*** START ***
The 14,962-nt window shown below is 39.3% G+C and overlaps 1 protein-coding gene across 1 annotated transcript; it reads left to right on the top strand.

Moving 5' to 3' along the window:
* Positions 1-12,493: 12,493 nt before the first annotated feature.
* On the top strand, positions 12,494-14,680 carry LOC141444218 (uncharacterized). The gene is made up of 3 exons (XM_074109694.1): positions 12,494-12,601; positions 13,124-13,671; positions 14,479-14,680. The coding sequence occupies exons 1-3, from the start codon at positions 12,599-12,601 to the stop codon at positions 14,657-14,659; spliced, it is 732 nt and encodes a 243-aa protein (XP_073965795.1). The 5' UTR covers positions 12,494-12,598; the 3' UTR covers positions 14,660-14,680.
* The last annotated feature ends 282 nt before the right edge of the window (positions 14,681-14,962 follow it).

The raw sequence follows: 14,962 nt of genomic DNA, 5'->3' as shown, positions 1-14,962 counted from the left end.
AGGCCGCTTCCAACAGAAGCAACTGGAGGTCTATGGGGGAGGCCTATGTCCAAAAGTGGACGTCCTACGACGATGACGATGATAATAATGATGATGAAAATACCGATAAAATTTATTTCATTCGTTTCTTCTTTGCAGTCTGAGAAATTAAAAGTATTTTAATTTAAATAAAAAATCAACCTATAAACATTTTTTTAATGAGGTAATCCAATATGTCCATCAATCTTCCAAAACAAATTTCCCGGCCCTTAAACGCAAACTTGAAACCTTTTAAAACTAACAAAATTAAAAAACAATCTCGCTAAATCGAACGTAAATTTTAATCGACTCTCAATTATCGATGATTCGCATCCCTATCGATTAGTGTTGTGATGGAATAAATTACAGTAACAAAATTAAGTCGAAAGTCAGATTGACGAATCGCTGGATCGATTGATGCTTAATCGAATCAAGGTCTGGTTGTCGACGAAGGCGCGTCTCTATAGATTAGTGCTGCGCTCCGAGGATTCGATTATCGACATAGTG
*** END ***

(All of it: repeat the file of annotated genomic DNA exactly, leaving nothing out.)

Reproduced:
The 14,962-nt window shown below is 39.3% G+C and overlaps 1 protein-coding gene across 1 annotated transcript; it reads left to right on the top strand.

Moving 5' to 3' along the window:
* Positions 1-12,493: 12,493 nt before the first annotated feature.
* On the top strand, positions 12,494-14,680 carry LOC141444218 (uncharacterized). The gene is made up of 3 exons (XM_074109694.1): positions 12,494-12,601; positions 13,124-13,671; positions 14,479-14,680. The coding sequence occupies exons 1-3, from the start codon at positions 12,599-12,601 to the stop codon at positions 14,657-14,659; spliced, it is 732 nt and encodes a 243-aa protein (XP_073965795.1). The 5' UTR covers positions 12,494-12,598; the 3' UTR covers positions 14,660-14,680.
* The last annotated feature ends 282 nt before the right edge of the window (positions 14,681-14,962 follow it).

The raw sequence follows: 14,962 nt of genomic DNA, 5'->3' as shown, positions 1-14,962 counted from the left end.
AGGCCGCTTCCAACAGAAGCAACTGGAGGTCTATGGGGGAGGCCTATGTCCAAAAGTGGACGTCCTACGACGATGACGATGATAATAATGATGATGAAAATACCGATAAAATTTATTTCATTCGTTTCTTCTTTGCAGTCTGAGAAATTAAAAGTATTTTAATTTAAATAAAAAATCAACCTATAAACATTTTTTTAATGAGGTAATCCAATATGTCCATCAATCTTCCAAAACAAATTTCCCGGCCCTTAAACGCAAACTTGAAACCTTTTAAAACTAACAAAATTAAAAAACAATCTCGCTAAATCGAACGTAAATTTTAATCGACTCTCAATTATCGATGATTCGCATCCCTATCGATTAGTGTTGTGATGGAATAAATTACAGTAACAAAATTAAGTCGAAAGTCAGATTGACGAATCGCTGGATCGATTGATGCTTAATCGAATCAAGGTCTGGTTGTCGACGAAGGCGCGTCTCTATAGATTAGTGCTGCGCTCCGAGGATTCGATTATCGACATAGTG